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In Elizabethan England arbitration was everywhere, the ordinary way the parties chose to settle a dispute they could not end themselves. Each party chose one or more arbitrators and together they would try to mediate a settlement. If the parties could not be reconciled, the arbitrators would at least try to get them to agree on those to whom they would grant the power to decide for them. They would usually include the failed mediators.
The word the Elizabethans used for their processes of dispute resolution was arbitrement, which included every procedure, every stratagem, at all stages once the parties had referred their dispute to others. Arbitration is now distinctly defined, specifically in contrast to mediation, but those who lived then called the whole thing arbitration and those who did it arbitrators, even when they were only mediating.Arbitrations were usually arranged atter the disspute had arisen but there was nothing new or strange about arbitration clauses to deal with disputes to arise in the future. They were included in all sorts of written agreements from treaties and insurance policies to partnership agreements. The archives of documents for these years relating to arbitration are voluminous, not only in the Acts ef the Privy Council but in the National Archives and local collections.
Because of the richness of its archives, Elizabeth I's government arbitration scheme dominates this book. But the background to dispute resolution of all kinds throughout her reign was private arbitration, arranged by the parties and the chosen arbitrators with no government intervention.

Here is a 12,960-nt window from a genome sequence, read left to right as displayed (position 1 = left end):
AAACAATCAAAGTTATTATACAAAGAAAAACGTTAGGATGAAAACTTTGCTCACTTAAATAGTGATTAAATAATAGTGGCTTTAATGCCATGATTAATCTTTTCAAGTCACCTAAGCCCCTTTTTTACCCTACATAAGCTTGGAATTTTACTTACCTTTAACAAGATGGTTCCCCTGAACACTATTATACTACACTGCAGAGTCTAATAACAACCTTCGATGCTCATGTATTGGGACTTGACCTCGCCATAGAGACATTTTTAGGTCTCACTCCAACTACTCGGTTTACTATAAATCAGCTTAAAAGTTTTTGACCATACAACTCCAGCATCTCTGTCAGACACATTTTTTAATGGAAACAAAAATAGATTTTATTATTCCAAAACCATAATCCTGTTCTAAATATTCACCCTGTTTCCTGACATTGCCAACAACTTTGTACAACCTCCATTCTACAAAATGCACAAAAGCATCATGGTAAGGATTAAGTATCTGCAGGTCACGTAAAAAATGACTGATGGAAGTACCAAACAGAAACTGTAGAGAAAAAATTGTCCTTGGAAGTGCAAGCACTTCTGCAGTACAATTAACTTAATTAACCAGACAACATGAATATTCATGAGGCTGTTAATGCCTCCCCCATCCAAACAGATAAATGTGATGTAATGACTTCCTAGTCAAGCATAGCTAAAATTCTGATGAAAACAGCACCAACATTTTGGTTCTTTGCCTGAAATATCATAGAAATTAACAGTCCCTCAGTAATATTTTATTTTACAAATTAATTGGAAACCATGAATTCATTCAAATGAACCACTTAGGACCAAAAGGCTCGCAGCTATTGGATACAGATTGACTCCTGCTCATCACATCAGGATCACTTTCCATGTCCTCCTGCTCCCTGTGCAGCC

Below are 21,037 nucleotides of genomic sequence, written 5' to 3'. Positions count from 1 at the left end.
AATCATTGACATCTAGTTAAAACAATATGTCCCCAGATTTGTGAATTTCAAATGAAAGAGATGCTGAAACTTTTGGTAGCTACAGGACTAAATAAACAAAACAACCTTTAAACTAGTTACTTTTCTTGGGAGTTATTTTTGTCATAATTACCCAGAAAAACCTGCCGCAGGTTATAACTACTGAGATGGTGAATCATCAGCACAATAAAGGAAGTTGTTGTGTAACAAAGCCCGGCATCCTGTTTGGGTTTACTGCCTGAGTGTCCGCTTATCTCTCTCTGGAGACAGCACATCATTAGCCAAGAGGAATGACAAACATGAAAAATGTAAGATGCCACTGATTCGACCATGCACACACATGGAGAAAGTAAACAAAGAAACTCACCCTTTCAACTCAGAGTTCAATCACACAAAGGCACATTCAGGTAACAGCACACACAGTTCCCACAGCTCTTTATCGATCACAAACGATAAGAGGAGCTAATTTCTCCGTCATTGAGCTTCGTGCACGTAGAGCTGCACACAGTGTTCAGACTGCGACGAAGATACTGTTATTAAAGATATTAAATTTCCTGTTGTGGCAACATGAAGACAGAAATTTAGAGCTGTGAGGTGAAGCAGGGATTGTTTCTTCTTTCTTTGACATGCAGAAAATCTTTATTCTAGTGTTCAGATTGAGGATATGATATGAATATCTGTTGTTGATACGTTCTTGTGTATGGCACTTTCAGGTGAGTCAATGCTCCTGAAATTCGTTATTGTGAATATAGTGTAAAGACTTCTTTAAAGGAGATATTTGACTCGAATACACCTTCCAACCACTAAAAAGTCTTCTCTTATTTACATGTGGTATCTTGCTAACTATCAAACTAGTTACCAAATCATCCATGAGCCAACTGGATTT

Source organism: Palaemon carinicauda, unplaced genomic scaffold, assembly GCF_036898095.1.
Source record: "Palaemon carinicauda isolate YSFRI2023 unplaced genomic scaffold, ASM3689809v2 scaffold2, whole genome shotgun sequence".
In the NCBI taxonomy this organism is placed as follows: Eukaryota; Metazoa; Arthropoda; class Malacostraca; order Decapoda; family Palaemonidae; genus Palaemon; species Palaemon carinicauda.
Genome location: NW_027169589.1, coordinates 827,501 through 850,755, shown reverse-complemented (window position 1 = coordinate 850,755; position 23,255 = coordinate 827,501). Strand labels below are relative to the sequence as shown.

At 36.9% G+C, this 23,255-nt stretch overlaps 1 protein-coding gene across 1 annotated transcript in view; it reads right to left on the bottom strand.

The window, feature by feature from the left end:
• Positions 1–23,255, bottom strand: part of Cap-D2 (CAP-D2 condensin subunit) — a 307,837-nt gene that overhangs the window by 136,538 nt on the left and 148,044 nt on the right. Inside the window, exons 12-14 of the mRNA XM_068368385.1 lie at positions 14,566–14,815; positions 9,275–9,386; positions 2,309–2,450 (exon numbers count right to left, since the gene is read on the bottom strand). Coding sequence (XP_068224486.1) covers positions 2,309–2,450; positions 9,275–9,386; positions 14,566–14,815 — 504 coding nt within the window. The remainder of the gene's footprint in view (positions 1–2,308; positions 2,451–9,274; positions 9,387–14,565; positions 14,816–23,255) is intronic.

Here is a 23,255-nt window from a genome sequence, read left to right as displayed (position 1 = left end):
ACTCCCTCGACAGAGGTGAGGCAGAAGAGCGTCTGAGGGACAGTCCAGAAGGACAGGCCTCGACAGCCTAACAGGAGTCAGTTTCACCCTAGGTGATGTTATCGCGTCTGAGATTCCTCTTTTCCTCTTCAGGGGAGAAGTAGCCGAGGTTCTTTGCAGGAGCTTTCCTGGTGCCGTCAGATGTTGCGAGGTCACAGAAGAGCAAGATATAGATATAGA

Part One describes how private and public arbitration worked. Both began with attempts to mediate, 'to bring the parties to concord' and, if that was unsuccessful, to make an award on the merits, according to equity, conscience or reason. Part Two is devoted to the Privy Council's scheme, its processes and its relations with other courts. Its jurisdiction was comprehensive then, overriding all other courts.
Part Three deals with procedure. Part Four describes those who were chosen to arbitrate, in both private and public arbitrations, Cecil and Walsingham, Raleigh and Hawkins, Coke and Bacon, and the parties who resorted to them, Bess of Hardwick and her husband Shrewsbury, with separate chapters examining the roles of women and the Queen's own involvement. Part Five shows the wide range of subject matter of the disputes: local and foreign business, with many disputes between foreign merchants and some submitted to their arbitration; title to land and family matters; and even disorder and crime.
Part Six presents what law there was governing arbitration, as the courts developed it over the 45 years of the reign, with little impact on practice. Part Seven draws conclusions, in particular from the Queen's concern for the poor: 'If the phrases "legal aid" and even "welfare state" had been coined by then, it may be unwise to assume that Elizabeth I's Government would have used them as terms of abuse.'